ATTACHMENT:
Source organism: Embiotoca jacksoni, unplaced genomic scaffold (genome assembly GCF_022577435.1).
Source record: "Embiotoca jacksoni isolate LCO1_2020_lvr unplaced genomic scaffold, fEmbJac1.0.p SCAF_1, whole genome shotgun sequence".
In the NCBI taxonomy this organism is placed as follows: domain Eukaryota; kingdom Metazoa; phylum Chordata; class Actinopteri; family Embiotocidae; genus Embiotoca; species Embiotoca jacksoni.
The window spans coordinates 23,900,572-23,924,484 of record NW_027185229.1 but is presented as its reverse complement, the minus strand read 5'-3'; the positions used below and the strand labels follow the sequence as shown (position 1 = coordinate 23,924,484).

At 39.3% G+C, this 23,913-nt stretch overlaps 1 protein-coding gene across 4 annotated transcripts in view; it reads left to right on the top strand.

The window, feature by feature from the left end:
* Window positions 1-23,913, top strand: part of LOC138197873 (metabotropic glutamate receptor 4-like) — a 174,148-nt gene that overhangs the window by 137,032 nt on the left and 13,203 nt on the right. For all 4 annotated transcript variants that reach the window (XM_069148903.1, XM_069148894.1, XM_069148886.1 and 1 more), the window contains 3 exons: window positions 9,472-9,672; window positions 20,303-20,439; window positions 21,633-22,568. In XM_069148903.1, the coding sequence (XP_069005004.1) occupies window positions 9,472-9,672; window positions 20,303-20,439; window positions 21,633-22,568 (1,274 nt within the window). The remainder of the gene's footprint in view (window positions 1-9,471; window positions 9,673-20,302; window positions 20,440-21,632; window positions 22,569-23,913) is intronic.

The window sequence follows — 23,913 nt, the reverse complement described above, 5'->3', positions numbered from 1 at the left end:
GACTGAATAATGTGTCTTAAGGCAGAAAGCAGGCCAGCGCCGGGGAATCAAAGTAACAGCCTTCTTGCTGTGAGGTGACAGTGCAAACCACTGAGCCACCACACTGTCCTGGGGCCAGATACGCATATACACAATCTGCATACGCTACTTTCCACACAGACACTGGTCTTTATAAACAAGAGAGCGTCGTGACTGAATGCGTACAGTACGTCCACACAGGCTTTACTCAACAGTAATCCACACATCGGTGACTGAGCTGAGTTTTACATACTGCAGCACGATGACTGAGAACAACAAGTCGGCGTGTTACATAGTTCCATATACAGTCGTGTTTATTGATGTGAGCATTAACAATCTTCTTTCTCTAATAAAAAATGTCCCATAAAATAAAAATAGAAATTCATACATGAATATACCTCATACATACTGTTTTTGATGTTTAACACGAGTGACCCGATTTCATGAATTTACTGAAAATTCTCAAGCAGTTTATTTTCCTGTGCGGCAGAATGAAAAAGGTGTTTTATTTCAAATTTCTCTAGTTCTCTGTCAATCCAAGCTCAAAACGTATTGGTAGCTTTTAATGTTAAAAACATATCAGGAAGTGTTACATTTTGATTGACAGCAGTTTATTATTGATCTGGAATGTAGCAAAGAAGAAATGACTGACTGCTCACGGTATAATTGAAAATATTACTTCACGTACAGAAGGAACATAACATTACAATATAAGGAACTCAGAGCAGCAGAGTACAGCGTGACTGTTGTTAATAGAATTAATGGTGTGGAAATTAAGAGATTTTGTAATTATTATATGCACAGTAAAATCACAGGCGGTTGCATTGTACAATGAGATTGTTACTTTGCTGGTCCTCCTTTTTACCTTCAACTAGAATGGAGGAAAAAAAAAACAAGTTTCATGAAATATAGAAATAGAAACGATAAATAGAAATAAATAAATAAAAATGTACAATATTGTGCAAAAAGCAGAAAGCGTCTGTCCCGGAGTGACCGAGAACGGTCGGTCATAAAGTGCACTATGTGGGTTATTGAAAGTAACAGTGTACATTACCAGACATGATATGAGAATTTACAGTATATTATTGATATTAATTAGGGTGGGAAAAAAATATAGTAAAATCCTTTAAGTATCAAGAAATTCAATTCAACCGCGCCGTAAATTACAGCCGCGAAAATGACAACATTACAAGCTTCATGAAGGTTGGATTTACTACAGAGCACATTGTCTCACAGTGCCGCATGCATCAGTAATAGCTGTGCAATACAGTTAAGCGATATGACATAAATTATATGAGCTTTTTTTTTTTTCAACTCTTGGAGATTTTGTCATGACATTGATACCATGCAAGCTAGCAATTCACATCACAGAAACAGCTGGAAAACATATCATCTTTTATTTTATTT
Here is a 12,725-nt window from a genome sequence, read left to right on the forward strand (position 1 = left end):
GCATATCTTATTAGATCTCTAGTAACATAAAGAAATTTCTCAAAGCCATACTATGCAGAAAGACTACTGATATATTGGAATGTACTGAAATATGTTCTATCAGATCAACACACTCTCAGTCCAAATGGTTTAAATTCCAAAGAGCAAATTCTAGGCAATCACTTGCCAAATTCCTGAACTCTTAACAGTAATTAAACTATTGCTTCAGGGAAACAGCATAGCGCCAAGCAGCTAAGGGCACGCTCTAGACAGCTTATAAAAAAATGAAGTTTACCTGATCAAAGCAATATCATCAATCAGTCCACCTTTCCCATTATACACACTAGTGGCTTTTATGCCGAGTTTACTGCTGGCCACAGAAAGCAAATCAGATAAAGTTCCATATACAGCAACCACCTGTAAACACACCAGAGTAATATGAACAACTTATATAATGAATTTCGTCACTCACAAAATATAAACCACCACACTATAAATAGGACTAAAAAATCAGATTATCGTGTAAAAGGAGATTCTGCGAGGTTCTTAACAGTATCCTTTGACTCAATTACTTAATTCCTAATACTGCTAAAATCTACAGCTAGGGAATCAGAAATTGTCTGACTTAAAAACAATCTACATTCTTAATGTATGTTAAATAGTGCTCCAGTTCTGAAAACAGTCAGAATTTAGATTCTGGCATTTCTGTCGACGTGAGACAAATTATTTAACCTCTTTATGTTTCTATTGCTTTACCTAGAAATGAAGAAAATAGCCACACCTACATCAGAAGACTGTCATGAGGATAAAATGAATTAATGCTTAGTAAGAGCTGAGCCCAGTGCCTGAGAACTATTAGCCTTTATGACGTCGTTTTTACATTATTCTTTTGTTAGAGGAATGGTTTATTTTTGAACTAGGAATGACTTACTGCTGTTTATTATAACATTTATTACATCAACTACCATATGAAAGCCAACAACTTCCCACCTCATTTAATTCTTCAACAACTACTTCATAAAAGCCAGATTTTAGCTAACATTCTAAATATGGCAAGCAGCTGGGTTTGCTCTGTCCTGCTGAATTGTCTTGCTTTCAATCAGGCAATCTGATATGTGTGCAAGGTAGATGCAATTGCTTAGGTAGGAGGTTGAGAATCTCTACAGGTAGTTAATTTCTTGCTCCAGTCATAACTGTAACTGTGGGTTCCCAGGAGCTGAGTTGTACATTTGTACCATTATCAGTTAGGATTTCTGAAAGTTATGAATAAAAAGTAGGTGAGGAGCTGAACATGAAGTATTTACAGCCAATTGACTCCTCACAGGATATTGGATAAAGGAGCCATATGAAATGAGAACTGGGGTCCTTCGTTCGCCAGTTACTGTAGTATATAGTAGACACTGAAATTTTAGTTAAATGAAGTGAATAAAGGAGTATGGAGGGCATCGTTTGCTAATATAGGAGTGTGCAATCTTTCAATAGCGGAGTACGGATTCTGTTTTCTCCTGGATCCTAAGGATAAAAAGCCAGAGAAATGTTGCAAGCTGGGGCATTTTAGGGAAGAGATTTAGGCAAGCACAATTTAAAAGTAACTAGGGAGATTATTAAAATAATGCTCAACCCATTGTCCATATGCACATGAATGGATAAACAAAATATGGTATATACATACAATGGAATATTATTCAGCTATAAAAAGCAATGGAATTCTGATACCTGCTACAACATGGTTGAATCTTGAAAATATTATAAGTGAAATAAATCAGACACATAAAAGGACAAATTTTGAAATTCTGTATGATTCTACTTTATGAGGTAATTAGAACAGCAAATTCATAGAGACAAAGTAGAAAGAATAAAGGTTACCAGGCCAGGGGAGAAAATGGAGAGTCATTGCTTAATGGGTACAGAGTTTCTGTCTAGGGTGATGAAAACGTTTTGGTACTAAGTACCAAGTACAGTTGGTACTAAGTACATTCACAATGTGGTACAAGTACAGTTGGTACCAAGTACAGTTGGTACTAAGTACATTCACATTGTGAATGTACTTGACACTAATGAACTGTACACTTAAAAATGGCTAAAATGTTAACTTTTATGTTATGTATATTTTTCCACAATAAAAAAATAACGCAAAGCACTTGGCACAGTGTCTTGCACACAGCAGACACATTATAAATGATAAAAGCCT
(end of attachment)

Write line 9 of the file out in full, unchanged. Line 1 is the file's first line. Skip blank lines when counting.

GACTGAATAATGTGTCTTAAGGCAGAAAGCAGGCCAGCGCCGGGGAATCAAAGTAACAGCCTTCTTGCTGTGAGGTGACAGTGCAAACCACTGAGCCACCACACTGTCCTGGGGCCAGATACGCATATACACAATCTGCATACGCTACTTTCCACACAGACACTGGTCTTTATAAACAAGAGAGCGTCGTGACTGAATGCGTACAGTACGTCCACACAGGCTTTACTCAACAGTAATCCACACATCGGTGACTGAGCTGAGTTTTACATACTGCAGCACGATGACTGAGAACAACAAGTCGGCGTGTTACATAGTTCCATATACAGTCGTGTTTATTGATGTGAGCATTAACAATCTTCTTTCTCTAATAAAAAATGTCCCATAAAATAAAAATAGAAATTCATACATGAATATACCTCATACATACTGTTTTTGATGTTTAACACGAGTGACCCGATTTCATGAATTTACTGAAAATTCTCAAGCAGTTTATTTTCCTGTGCGGCAGAATGAAAAAGGTGTTTTATTTCAAATTTCTCTAGTTCTCTGTCAATCCAAGCTCAAAACGTATTGGTAGCTTTTAATGTTAAAAACATATCAGGAAGTGTTACATTTTGATTGACAGCAGTTTATTATTGATCTGGAATGTAGCAAAGAAGAAATGACTGACTGCTCACGGTATAATTGAAAATATTACTTCACGTACAGAAGGAACATAACATTACAATATAAGGAACTCAGAGCAGCAGAGTACAGCGTGACTGTTGTTAATAGAATTAATGGTGTGGAAATTAAGAGATTTTGTAATTATTATATGCACAGTAAAATCACAGGCGGTTGCATTGTACAATGAGATTGTTACTTTGCTGGTCCTCCTTTTTACCTTCAACTAGAATGGAGGAAAAAAAAAACAAGTTTCATGAAATATAGAAATAGAAACGATAAATAGAAATAAATAAATAAAAATGTACAATATTGTGCAAAAAGCAGAAAGCGTCTGTCCCGGAGTGACCGAGAACGGTCGGTCATAAAGTGCACTATGTGGGTTATTGAAAGTAACAGTGTACATTACCAGACATGATATGAGAATTTACAGTATATTATTGATATTAATTAGGGTGGGAAAAAAATATAGTAAAATCCTTTAAGTATCAAGAAATTCAATTCAACCGCGCCGTAAATTACAGCCGCGAAAATGACAACATTACAAGCTTCATGAAGGTTGGATTTACTACAGAGCACATTGTCTCACAGTGCCGCATGCATCAGTAATAGCTGTGCAATACAGTTAAGCGATATGACATAAATTATATGAGCTTTTTTTTTTTTCAACTCTTGGAGATTTTGTCATGACATTGATACCATGCAAGCTAGCAATTCACATCACAGAAACAGCTGGAAAACATATCATCTTTTATTTTATTT